Cornbread & Sunday Sunshine

As I record my cornbread recipe, it has become increasingly overcast and a light drizzle moistens the air. Not so this morning. When I looked out an upstairs window, the day was delightfully bright, crisp, and shiny.

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April 7, 07h57

With my first cup of coffee, I processed yesterday’s cooking pictures. Going downstairs to fetch another cup, I took my camera with me for a delightful stroll among our newly sprouting green stuff. That gave me the opportunity to mingle pictures of sauteed onions with those of delicate vine leaves to make my¬†recipe a little more adventurous.

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Saturday’s kitchen session revolved around Southwest flavors which we miss over here in France quite a bit. That is until we discovered a French online business called “My American Market” where we now order things like creamed corn and Rotel chile&tomatoes, not to mention pancake mix and, yes, Cheetos.

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The 13 ingredients for my cornbread, 14 if you count the eggs individually ūü§ď

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Firstly, combine the dry ingredients:

  1. 1 package Jiffy corn muffin mix
  2. 1 rounded cup cornmeal
  3. 2 tsp baking soda
  4. 1/2 tsp salt
  5. 1 rounded Tbl crushed, toasted cumin seeds
  6. 1 tsp powdered cumin seeds
  7. 1/2 tsp¬†piment d’Espelette

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Then add the moist ingredients:

  1. 10 oz of the creamed corn
  2. 4 Tbl Rotel tomato-and-chile bits without the liquid
  3. 2 eggs, lightly beaten with 1 Tbl of Rotel liquid & some freshly ground nutmeg
  4. 2 Tbl honey
  5. 2 Tbl olive oil
  6. 1/4 cup finely shredded cheese [Comté in my case]

Blend well and pour into the baking dish of your choice. I decorated the top with the remaining creamed corn and coarsely chopped cheddar cheese.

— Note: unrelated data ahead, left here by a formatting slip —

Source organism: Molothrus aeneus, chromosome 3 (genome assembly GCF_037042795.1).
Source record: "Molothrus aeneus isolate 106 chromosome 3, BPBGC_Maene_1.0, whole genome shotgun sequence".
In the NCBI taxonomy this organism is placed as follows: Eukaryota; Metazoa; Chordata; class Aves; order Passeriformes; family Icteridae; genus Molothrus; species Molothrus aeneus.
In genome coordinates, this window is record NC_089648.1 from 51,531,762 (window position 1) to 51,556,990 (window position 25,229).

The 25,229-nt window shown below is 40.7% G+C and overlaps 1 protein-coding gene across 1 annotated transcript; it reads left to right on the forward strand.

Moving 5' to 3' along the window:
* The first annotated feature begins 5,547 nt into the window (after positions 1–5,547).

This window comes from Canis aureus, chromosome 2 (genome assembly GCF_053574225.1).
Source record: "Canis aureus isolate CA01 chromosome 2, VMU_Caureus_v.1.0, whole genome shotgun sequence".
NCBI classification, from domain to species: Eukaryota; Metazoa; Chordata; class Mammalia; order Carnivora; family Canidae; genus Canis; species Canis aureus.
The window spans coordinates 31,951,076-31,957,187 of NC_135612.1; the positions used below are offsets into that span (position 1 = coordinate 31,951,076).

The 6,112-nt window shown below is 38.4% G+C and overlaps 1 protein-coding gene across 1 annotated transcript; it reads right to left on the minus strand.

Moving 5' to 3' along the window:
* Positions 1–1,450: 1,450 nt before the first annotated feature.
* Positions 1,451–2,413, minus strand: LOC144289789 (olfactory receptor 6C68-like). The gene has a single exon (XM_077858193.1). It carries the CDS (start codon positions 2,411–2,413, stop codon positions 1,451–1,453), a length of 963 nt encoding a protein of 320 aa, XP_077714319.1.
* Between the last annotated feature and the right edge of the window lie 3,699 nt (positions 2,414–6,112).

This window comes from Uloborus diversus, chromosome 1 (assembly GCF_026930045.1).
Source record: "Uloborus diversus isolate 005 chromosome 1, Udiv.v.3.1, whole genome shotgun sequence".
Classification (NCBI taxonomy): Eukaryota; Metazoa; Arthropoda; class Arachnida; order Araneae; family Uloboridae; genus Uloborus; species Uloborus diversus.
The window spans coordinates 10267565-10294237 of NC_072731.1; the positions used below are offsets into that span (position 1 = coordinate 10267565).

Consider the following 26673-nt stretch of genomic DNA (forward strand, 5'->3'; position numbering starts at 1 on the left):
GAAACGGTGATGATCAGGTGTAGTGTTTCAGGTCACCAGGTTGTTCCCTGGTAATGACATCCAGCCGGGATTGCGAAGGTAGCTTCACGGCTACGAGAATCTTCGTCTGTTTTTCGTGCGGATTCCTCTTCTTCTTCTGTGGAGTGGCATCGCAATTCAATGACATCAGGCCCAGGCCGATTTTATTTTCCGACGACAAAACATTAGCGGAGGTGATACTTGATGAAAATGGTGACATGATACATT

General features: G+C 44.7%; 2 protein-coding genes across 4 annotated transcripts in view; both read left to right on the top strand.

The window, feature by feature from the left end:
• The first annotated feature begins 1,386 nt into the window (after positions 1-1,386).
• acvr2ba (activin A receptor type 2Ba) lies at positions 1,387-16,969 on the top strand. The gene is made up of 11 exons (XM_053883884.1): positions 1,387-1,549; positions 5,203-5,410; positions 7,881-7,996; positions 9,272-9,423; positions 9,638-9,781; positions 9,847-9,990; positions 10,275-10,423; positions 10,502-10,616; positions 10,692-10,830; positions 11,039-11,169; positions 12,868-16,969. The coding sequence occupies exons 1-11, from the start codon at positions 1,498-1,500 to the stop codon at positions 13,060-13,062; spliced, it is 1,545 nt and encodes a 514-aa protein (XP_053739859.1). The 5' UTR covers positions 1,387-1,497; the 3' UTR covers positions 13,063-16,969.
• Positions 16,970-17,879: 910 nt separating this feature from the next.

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Using a convection oven, I baked the cornbread at 180¬ļC/350¬ļF for 10 min, lowered the temperature to 150¬ļC/300¬ļF and continued to back for another 30 min. The bread wasn’t quite done, so I added a few more minutes at 180¬ļC to finish the center and get a nicely browned top.

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While the bread was in the oven, the skirt steak¬†for our fajitas needs to be marinated. Some good quality olive oil, fajita seasoning, cumin seeds, coriander seeds, dried herbs, piment d’Espelette – or whatever comes to mind or happens to be laying around your pantry.

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We brought that olive oil back from San Sebasti√°n in January, it’s delicious.

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Looks like we might have some figs this year!

Meanwhile, it was time to slice and dice the vegetables, green and red bell peppers, yellow and red onions, and a little garlic for the fun of it.

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As usual, I sautéed my onions first by themselves at a low temperature to let them gently caramelize, before I added the peppers, garlic, and flavoring.

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When all the veggies were pretty much ready, I turned up the heat and added the juice of the zested lemon for a fruity finish. Truth be told, this kitchen version of fajitas, both the meat and the vegetables, is pretty much a lame second choice. Real fajitas should be charcoal grilled, nicely charred, and dripping with Tex-Mex flavor!!

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Our Clematis growing steadily over the pergola support.

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With a little avocado and a drizzle of balsamico, it was pretty tasty, nevertheless.

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